The keystem includes outwardly extending tapered cam "nubs" disposed opposite one another on the keystem. A "hairpin" cam spring is provided which, in an inactive state, rests in an oversize slot below the outwardly extending keystem cam nubs. The depression of the keystem forces the tapered cam nubs to spread the cam spring. Further depression presents a narrowing of the cam shape, such that the cam spring "snaps" upwardly upon encountering the narrower shape. The upward snapping motion of the cam spring provides a positive tactile feel and audible click to the user.
FIG. 1 is a perspective view of the present invention;
FIG. 2 is a top view of the present invention illustrating the shape and placement of the cam spring;
FIG. 3 is a sectional of the present invention view taken along line 3--3 of FIG. 2;
FIG. 4 is a sectional view of the present invention taken along line 4--4 of FIG. 3;
FIG. 5 is a sectional view of the present invention taken along line 5--5 of FIG. 3;
FIG. 6 is a sectional view of the present invention taken along line 6--6 of FIG. 5; and
FIGS. 7(a)-(b), 8(a)-(b), and 9(a)-(b) illustrate sequential positions of the keystem cam nubs of the present invention in relation to the snap action hairpin spring, and force versus keystem travel graphs for each illustrated position.
An improved key switch assembly having particular application as part of a key in a keyboard is disclosed. In the following description for purposes of explanation, specific numbers, dimensions, materials, etc. are set forth in order to provide a thorough understanding of the present invention. However, it will be apparent to one skilled in the art that the present invention may be practiced without these specific details.
Referring to FIG. 1, a switch 10 is shown. It will be appreciated from the discussion which follows that switch 10 is particularly adapted for use in keyboards, and that the switch may be used in virtually any application requiring the use of a self contained modular momentary switch. Typically, switch 10 includes a key cap 12 (shown in outline form) on which indicia, for example, alphanumeric characters, may be applied.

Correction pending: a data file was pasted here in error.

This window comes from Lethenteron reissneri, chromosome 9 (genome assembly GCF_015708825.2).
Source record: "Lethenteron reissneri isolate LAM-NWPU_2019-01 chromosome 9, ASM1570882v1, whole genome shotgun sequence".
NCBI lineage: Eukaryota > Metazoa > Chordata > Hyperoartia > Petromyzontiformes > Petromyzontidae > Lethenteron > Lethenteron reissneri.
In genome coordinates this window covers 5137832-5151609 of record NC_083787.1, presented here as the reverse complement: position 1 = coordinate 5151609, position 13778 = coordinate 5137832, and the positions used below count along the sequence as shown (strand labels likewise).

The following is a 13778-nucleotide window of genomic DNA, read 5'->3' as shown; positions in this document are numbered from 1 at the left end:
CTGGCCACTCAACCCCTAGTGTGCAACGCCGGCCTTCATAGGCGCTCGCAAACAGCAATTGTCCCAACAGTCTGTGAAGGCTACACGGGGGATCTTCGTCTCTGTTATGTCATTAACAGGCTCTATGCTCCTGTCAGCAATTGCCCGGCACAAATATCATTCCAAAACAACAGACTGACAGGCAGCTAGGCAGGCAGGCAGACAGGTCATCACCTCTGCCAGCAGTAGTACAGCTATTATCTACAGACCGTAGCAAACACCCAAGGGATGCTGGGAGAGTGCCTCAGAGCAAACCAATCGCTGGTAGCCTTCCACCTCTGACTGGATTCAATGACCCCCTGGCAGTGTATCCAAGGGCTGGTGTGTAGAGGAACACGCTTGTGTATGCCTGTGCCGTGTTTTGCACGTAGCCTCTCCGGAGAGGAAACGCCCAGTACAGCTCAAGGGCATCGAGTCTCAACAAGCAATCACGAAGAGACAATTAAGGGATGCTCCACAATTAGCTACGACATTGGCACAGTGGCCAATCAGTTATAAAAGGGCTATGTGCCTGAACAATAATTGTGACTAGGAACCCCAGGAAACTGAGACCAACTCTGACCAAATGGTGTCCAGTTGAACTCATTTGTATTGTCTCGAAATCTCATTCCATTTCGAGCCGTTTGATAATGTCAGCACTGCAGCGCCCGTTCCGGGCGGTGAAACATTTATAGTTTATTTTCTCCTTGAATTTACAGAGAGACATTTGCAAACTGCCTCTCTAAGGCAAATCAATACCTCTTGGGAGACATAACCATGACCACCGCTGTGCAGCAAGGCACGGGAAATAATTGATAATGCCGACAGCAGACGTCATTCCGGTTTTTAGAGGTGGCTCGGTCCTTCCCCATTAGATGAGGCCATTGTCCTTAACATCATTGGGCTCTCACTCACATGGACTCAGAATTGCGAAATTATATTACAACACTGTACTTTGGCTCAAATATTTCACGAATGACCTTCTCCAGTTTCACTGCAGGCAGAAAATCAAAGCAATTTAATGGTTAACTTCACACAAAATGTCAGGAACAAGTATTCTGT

The key cap 12 is mounted on a keystem or actuating member 14. As illustrated in FIGS. 1, 2, 3, 4, and 6, keystem 14 is integrally molded from a plastic material, and includes a cross shaped or generally cruciform shape, having first and second outwardly extending cross members 16 and 18, cross members 16 and 18 are uniformly dimensioned and spaced with respect to the axial centerline of the keystem 14. Keystem 14 is slidably moveable vertically within a switch housing 20. One purpose of the first and second outwardly extending cross members is to prevent the keystem from rotating or moving off-center in the housing 20. As shown best in FIGS. 1 and 2, housings 20 is comprised of a cover cap 24 and body 26. The housing 20 may be constructed of any suitable non-conductive material, for example, plastic, nylon or the like. Cover cap 24 includes a raised cross shaped platform area 30 comprising orthogonally disposed raised portions 31 and 32 integrally molded with cap 24. Raised area 30 includes a cross shaped passage, as shown, to permit the keystem 14 to slide longitudinally within the housing 20. The platform area 30 is formed using well known molding techniques from cover cap 24, and is provided with slots 34 and 36 passing through the raised portion 31. As will be described a hairpin shaped cam spring 40 is retained by the slot passages 34 and 36, in order to provide appropriate tactile and audible feedback upon the depression of key cap 12 by a user. As illustrated in FIG. 1, in an assembled configuration, cover cap 24 and body 26 matingly engage and are held in place by press snap members 48 which during assembly snap over ridges 50 located on the exterior surface of the housing body 26.